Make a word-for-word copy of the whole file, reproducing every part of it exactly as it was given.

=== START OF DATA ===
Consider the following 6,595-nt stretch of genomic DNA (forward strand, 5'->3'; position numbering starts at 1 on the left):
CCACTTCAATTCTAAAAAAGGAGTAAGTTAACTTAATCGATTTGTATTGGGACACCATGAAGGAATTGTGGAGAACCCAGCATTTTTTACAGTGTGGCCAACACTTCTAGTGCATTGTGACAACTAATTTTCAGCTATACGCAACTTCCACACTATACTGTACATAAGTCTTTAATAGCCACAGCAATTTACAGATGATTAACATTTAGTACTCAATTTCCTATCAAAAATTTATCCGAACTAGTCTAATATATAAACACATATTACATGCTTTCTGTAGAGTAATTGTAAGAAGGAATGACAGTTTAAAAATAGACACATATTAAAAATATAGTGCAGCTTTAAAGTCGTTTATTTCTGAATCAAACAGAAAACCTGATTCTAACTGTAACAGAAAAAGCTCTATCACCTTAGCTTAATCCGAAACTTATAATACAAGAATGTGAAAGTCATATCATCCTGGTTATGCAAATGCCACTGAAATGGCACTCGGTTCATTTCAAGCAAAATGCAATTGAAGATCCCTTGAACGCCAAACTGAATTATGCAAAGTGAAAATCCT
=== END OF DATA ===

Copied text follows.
Consider the following 6,595-nt stretch of genomic DNA (forward strand, 5'->3'; position numbering starts at 1 on the left):
CCACTTCAATTCTAAAAAAGGAGTAAGTTAACTTAATCGATTTGTATTGGGACACCATGAAGGAATTGTGGAGAACCCAGCATTTTTTACAGTGTGGCCAACACTTCTAGTGCATTGTGACAACTAATTTTCAGCTATACGCAACTTCCACACTATACTGTACATAAGTCTTTAATAGCCACAGCAATTTACAGATGATTAACATTTAGTACTCAATTTCCTATCAAAAATTTATCCGAACTAGTCTAATATATAAACACATATTACATGCTTTCTGTAGAGTAATTGTAAGAAGGAATGACAGTTTAAAAATAGACACATATTAAAAATATAGTGCAGCTTTAAAGTCGTTTATTTCTGAATCAAACAGAAAACCTGATTCTAACTGTAACAGAAAAAGCTCTATCACCTTAGCTTAATCCGAAACTTATAATACAAGAATGTGAAAGTCATATCATCCTGGTTATGCAAATGCCACTGAAATGGCACTCGGTTCATTTCAAGCAAAATGCAATTGAAGATCCCTTGAACGCCAAACTGAATTATGCAAAGTGAAAATCCT